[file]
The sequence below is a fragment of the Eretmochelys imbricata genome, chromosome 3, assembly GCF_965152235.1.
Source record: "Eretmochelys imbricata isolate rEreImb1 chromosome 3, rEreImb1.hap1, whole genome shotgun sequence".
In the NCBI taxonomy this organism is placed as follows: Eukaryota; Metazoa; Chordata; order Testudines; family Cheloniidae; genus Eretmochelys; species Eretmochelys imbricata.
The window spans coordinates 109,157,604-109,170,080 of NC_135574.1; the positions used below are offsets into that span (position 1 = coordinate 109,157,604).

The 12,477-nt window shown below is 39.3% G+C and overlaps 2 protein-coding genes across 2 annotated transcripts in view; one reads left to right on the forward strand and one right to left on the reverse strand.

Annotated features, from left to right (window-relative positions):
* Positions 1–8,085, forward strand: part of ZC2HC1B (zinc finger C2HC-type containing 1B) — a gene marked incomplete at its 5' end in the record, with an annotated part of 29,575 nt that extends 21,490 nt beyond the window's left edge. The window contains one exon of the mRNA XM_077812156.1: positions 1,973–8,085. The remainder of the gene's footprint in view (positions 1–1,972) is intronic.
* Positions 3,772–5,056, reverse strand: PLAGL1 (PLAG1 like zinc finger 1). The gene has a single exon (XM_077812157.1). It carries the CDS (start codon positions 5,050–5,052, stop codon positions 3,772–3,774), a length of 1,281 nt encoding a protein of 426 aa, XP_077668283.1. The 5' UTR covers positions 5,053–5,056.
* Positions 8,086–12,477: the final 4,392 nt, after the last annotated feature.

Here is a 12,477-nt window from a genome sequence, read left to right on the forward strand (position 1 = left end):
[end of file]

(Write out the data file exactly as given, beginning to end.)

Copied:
The sequence below is a fragment of the Eretmochelys imbricata genome, chromosome 3, assembly GCF_965152235.1.
Source record: "Eretmochelys imbricata isolate rEreImb1 chromosome 3, rEreImb1.hap1, whole genome shotgun sequence".
In the NCBI taxonomy this organism is placed as follows: Eukaryota; Metazoa; Chordata; order Testudines; family Cheloniidae; genus Eretmochelys; species Eretmochelys imbricata.
The window spans coordinates 109,157,604-109,170,080 of NC_135574.1; the positions used below are offsets into that span (position 1 = coordinate 109,157,604).

The 12,477-nt window shown below is 39.3% G+C and overlaps 2 protein-coding genes across 2 annotated transcripts in view; one reads left to right on the forward strand and one right to left on the reverse strand.

Annotated features, from left to right (window-relative positions):
* Positions 1–8,085, forward strand: part of ZC2HC1B (zinc finger C2HC-type containing 1B) — a gene marked incomplete at its 5' end in the record, with an annotated part of 29,575 nt that extends 21,490 nt beyond the window's left edge. The window contains one exon of the mRNA XM_077812156.1: positions 1,973–8,085. The remainder of the gene's footprint in view (positions 1–1,972) is intronic.
* Positions 3,772–5,056, reverse strand: PLAGL1 (PLAG1 like zinc finger 1). The gene has a single exon (XM_077812157.1). It carries the CDS (start codon positions 5,050–5,052, stop codon positions 3,772–3,774), a length of 1,281 nt encoding a protein of 426 aa, XP_077668283.1. The 5' UTR covers positions 5,053–5,056.
* Positions 8,086–12,477: the final 4,392 nt, after the last annotated feature.

Here is a 12,477-nt window from a genome sequence, read left to right on the forward strand (position 1 = left end):